From the catalogue of Wendy Artin's exhibit at Gurari Collections,
Boston, October-November 2001, this essay by the well-known artist,
Eric Fischl, is eloquent:
"From the moment I first saw Wendy Artin working I knew I was
watching something extraordinary. It is not often, as an artist,
that you see another artist's work and think this is something you
couldn't do. Mostly you think you could do it but you don't want
to. With Wendy it was different. She was doing something I very
much want to do but can't.
I have never seen such grace, such sureness, so much sexy pleasure
from the hand of a living artist. It is hard for the lay person to
comprehend the difficulty she has mastered in her life-drawings.
The complexity of forms of the human figure is well known and the
mark of a talented artist, like that of the exceptional athlete, is
the appearance of ease with which they execute the task. No one
could know from looking at Wendy's watercolors that these
remarkable figure studies were done within the three minutes the
model holds the pose. To watch her work is to watch a master.
She gets all the anatomy, all the movement, and as well, imbues her
subjects with a luminosity that is the special light of Rome. Her
gift is this illumination, this glow, that animates the human form
and argues for its divine creation."
Another insightful commentary by April Gornik, in the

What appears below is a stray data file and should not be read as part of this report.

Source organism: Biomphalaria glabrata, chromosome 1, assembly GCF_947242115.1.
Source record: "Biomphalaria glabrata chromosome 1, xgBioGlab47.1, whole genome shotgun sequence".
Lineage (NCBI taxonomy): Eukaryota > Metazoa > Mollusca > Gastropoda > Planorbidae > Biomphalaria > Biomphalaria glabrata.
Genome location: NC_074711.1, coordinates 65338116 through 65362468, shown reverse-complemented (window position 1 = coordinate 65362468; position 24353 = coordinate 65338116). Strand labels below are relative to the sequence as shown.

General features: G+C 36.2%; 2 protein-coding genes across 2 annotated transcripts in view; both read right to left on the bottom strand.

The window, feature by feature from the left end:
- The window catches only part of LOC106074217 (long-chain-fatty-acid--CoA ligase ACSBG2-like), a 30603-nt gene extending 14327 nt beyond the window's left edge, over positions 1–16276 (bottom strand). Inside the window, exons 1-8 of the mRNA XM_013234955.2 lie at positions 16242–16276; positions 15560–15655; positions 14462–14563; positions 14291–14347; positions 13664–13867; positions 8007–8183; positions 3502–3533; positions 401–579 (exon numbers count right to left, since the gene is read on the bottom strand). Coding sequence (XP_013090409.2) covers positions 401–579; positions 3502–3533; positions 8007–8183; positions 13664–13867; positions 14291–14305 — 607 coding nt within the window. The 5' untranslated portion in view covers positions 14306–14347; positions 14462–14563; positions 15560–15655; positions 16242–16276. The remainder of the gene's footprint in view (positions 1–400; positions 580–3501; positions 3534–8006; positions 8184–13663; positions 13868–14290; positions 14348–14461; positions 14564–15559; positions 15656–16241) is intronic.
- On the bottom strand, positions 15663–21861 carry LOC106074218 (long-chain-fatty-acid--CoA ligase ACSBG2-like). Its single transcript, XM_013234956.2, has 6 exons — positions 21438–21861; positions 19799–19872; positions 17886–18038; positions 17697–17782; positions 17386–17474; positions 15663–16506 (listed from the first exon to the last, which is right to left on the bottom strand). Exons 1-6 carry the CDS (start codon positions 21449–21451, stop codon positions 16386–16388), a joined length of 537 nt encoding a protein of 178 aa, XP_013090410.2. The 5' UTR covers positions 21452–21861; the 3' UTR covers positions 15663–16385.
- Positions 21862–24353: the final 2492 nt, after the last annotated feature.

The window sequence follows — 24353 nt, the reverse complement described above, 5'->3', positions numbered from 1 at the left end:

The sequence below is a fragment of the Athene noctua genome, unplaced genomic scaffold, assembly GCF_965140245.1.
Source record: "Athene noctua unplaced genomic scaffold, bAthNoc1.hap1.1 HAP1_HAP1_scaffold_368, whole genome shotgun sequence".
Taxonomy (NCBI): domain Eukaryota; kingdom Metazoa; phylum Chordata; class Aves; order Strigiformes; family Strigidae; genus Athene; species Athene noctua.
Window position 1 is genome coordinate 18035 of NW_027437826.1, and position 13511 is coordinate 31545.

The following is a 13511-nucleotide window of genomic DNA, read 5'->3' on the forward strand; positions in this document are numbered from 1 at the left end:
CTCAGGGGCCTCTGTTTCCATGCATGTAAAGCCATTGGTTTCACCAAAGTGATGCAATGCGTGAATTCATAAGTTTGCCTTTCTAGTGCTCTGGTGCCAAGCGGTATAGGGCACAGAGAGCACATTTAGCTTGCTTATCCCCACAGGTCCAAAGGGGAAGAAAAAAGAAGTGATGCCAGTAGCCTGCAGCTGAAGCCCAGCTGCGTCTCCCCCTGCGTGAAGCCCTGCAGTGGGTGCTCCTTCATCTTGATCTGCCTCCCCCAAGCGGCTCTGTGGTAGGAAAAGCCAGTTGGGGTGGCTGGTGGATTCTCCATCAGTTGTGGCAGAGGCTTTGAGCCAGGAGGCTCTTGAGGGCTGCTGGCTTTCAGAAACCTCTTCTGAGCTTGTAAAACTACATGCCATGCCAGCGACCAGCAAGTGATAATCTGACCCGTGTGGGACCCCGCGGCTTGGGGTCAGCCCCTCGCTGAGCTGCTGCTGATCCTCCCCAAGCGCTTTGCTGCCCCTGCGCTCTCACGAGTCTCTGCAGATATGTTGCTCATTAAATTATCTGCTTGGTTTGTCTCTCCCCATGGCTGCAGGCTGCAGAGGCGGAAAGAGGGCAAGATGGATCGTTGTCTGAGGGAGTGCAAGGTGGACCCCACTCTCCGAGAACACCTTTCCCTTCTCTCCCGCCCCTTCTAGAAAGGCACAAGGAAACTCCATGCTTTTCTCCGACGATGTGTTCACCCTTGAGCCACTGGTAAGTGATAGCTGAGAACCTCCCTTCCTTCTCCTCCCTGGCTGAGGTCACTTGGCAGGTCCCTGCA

October-November 2001 catalogue for Wendy Artin's exhibit at Gurari
Many people draw, and draw well, with charcoal, watercolor, pencil,
ink; but few people draw well with paper itself. The ability of
an artist to allow the paper to afford light to a subject is one of
the great underused aspects of contemporary drawing. When it
happens, it means that the artist is seeing the subject within the
space of the paper itself, which is a potentially deep and lively
space, as Wendy Artin proves in her masterful work. This quickened
sense of the paper-as-light, manipulated by the shadow and
volume of her watercolors or charcoals, make her work alive
like few other artists'. Whether flesh, stone, or landscape is
being depicted, the sheer pleasure of weight and shadow and volume
resonating in her materials is a dream come true for another artist
like myself, a kind of realism that compels delight and wonder."